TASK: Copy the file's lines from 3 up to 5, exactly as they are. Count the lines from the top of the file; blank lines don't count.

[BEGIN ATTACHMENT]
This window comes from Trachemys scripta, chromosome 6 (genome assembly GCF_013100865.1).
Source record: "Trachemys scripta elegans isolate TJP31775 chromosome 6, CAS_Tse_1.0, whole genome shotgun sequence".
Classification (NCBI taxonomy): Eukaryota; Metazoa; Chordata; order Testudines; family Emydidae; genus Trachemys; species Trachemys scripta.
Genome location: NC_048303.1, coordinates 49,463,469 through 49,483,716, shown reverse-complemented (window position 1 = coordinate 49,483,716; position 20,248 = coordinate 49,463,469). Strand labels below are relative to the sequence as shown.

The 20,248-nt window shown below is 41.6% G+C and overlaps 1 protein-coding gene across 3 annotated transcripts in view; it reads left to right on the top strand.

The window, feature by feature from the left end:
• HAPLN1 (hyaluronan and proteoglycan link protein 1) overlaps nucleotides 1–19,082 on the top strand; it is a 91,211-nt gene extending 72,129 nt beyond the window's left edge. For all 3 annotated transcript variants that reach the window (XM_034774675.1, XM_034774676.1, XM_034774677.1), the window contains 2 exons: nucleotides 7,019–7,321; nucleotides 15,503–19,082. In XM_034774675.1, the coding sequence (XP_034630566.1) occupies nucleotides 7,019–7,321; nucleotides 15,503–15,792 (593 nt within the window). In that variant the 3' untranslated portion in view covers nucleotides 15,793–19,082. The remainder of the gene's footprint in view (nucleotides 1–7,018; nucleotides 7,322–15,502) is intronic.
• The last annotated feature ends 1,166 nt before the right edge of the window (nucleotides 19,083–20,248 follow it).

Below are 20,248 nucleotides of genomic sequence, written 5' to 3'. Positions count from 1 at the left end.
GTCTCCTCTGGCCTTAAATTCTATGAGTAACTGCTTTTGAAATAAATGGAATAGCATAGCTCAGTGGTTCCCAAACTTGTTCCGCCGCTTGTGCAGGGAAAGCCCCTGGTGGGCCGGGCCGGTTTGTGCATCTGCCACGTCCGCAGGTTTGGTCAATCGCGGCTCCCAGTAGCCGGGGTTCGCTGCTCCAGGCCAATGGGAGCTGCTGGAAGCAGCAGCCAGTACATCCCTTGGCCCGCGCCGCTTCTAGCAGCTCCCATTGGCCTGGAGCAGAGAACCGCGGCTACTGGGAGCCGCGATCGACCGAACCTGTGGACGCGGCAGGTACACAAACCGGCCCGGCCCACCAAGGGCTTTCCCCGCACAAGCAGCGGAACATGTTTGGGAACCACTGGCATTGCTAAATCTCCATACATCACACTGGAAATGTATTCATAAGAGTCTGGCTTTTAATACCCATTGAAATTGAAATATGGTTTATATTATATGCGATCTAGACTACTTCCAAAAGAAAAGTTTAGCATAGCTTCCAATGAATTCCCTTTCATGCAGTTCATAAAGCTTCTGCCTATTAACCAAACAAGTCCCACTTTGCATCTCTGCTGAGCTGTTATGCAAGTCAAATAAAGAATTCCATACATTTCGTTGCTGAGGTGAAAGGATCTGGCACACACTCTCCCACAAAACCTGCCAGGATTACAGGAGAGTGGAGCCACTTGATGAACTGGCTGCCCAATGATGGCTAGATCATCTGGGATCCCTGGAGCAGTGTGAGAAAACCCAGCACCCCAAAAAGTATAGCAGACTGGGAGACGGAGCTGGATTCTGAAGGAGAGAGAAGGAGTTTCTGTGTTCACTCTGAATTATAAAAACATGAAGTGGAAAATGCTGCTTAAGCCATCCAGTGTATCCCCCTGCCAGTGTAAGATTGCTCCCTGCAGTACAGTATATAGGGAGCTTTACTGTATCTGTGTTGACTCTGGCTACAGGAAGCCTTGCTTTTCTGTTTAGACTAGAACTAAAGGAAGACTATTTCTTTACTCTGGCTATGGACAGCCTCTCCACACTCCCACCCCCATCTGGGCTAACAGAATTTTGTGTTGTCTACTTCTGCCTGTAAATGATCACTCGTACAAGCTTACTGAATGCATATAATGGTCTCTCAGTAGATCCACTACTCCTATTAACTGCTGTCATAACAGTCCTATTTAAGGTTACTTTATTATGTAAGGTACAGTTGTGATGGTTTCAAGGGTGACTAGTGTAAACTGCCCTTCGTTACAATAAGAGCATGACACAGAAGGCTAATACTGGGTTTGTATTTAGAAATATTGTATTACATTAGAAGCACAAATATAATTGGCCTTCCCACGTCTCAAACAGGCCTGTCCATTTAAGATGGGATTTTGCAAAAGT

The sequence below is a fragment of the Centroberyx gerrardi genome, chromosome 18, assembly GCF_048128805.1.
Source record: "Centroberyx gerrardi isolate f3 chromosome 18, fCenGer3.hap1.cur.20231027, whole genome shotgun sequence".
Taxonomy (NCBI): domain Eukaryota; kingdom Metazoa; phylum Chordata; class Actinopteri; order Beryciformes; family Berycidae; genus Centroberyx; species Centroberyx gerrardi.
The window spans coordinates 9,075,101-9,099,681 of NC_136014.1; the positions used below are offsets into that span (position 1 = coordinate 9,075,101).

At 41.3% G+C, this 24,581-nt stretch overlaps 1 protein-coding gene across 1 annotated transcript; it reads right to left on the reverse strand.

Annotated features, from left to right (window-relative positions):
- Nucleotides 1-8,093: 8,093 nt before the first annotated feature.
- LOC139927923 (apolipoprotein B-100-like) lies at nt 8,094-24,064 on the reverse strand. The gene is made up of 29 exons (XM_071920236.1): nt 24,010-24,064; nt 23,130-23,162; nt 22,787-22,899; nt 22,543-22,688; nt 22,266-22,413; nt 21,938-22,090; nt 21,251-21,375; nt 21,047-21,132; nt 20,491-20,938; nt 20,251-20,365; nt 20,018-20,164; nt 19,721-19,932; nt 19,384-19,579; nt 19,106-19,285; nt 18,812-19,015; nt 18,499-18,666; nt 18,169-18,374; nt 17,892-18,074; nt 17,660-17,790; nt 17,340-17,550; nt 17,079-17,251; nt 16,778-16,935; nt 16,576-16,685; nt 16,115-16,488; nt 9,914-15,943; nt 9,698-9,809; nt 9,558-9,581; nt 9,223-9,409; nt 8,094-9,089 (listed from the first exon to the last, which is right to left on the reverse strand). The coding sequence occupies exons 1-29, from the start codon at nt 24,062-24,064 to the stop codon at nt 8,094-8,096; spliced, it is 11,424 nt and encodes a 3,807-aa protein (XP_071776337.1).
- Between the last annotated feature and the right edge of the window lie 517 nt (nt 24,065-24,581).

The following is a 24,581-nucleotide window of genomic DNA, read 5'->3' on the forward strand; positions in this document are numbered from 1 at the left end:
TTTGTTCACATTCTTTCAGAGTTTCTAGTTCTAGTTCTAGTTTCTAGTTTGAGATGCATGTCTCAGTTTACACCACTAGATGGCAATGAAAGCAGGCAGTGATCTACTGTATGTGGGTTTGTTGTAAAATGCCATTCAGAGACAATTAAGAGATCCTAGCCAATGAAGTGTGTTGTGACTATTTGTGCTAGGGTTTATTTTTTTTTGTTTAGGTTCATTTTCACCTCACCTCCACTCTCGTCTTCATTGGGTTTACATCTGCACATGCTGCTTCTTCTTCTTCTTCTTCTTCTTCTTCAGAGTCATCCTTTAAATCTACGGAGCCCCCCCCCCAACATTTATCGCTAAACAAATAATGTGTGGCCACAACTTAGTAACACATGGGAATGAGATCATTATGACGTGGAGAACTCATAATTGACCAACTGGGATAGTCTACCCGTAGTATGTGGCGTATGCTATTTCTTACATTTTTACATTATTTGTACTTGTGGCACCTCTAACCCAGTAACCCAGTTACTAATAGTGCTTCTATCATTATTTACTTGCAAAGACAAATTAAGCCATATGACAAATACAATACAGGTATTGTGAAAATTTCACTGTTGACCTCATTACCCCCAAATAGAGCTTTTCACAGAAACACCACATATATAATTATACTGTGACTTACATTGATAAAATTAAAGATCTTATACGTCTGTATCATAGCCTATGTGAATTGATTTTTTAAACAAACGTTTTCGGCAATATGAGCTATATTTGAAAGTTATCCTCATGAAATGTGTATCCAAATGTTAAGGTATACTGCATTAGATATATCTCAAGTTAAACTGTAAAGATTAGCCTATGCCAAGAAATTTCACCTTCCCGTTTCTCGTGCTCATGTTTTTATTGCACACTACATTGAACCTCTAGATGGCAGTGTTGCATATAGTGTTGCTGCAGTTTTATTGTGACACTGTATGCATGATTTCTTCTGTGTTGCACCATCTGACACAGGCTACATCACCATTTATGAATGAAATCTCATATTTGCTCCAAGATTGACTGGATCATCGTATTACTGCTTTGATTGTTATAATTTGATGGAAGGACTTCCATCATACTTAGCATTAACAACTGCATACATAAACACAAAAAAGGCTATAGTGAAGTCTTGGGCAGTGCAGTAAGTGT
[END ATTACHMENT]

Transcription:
Classification (NCBI taxonomy): Eukaryota; Metazoa; Chordata; order Testudines; family Emydidae; genus Trachemys; species Trachemys scripta.
Genome location: NC_048303.1, coordinates 49,463,469 through 49,483,716, shown reverse-complemented (window position 1 = coordinate 49,483,716; position 20,248 = coordinate 49,463,469). Strand labels below are relative to the sequence as shown.

The 20,248-nt window shown below is 41.6% G+C and overlaps 1 protein-coding gene across 3 annotated transcripts in view; it reads left to right on the top strand.